2017-04-23 featured press

El Mercurio – Simplemente sublime – Simply sublime – Translation to English

2017-04-23, El Mercurio, by Juan Antonio Muñoz

“Nada más sino decir, gracias Philippe Jaroussky.”

Source/Read original: [x]

Disclaimer: This is a fan translation – no infringement of copyright is intended. If you have any problems with this being online, drop us a line and we will remove it immediately.

Translation by MEA

Simply sublime

There are concerts that surpass musical experience or add something unexpected to it. It happens with great artists where the sudden bloom of beauty comes interlaced in a way that seems magical or divine. This is what happens with Philippe Jaroussky, whose voice demands to be listened to in a different way than the usual, to perceive the emotions contained in the music.

Like the famous Farinelli, who suffered castration and thanks to that maintained his soprano register, Jaroussky’s voice can be described as the “voice of an angel”, of a creature that comes from beyond the limits to spread upon us a sort of a metaphysical purity. Of course, Jaroussky is not castrated: his voice offers “an option”as he himself has said, because “my natural voice is baritone and some baritones can choose this form of emission.”

The fact is that after overcoming the initial impact on the spectator, his voice – uniquely high and crystalline – conquers, appealing not only to the mind but to the soul, while the technique joined to the musicality and huge expressive ability of the interpreter puts the public in a dreamlike state, as if one was not in a real place but in one of an unknown origin.. A kind of otherworldly artifice.

At the Handel recital concert last Friday – marking Jaroussky’s debut in Chile – these characteristics were stressed by the fact that the repertoire was a novelty for us. Of course there were moments of tremendous virtuosity. However, this is not where the art of the countertenor resides but in his intense capacity to show the introspection (what a paradox), to communicate suffering, fear for the departing life and love. It happens in “Stille amare” from Tolomeo , in “Ombra cara di mia sposa” from Radamisto and in the dark interior of “Se potessero i sospir miei” from Imeneo, much more than in the bravura arias of Giustino or in the overflowing coloratura in “Rompo I laccio” from Flavio.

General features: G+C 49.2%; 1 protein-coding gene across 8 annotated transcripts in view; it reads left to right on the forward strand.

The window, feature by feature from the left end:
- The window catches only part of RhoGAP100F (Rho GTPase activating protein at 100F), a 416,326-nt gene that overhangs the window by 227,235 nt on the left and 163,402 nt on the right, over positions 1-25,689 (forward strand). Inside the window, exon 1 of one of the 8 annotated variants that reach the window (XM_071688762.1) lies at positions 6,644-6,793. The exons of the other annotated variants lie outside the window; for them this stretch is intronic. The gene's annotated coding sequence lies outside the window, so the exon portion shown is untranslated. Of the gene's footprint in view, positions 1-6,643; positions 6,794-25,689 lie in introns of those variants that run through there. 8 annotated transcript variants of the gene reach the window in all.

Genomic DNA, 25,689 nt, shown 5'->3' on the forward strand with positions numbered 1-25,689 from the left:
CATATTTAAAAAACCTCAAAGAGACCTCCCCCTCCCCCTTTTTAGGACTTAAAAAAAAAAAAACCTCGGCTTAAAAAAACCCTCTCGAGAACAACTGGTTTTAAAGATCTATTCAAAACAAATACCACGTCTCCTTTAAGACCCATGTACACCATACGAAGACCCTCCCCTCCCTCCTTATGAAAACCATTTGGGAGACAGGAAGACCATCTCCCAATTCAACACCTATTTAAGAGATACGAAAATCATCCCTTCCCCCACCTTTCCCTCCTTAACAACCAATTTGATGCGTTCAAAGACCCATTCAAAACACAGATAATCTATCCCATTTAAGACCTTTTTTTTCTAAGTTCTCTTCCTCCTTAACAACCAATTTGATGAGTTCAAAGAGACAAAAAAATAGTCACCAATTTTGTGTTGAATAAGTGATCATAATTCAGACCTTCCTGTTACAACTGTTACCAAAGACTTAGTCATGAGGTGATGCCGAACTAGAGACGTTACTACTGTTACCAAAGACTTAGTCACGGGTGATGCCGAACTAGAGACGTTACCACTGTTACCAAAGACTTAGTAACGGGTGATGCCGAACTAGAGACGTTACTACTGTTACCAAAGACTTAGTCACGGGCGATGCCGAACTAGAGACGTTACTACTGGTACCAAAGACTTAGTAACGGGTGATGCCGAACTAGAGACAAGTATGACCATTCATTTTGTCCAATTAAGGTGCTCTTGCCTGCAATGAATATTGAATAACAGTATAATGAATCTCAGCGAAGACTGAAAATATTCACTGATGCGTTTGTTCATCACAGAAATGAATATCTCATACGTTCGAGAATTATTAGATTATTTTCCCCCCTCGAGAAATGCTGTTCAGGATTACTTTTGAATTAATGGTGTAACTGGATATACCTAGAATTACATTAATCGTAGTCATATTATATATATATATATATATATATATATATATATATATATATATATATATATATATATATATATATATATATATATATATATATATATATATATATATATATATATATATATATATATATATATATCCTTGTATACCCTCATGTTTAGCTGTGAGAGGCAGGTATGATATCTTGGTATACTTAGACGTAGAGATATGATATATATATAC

Summing up, the emotive songs – of which Jaroussky is a master – triumphed over the vocal acrobatics, which is ultimately the great triumph of the Baroque, so many times misinterpreted as a product of superficial approaches.

With an impressive breath, Jaroussky is also a model in dynamics and nuances and captivates with his capacity to project the affective atmosphere these works have. Fury, desire, bravery, pain and love alternate with prodigious spontaneity in the discourse of these passionate, epic and virginal heroes. And all this in connection with the wonderful ensemble Le Concert de la Loge, composed of 17 young musicians who master the genre perfectly and connect with the essence of the scores, as shown in the syncopated strains of “Stille amare.” Impeccable in the Concerto Grosso in G Major and Suite One of the Water Music in F Major. For them, this was also a tour de force plus the fact they played standing.

The encores were another moment of glory. “Lascia ch’io pianga”from the opera Rinaldo, “Si, la voglio” from Xerxes, where Jaroussky enacted an exit in character, with great theatrical effect, and the moving and impossible to ignore “Ombra mai fu,” also from Xerxes.

Nothing else left to say except “Thank you, Philippe Jaroussky.”

Source/Read more: [x]

Comments are closed.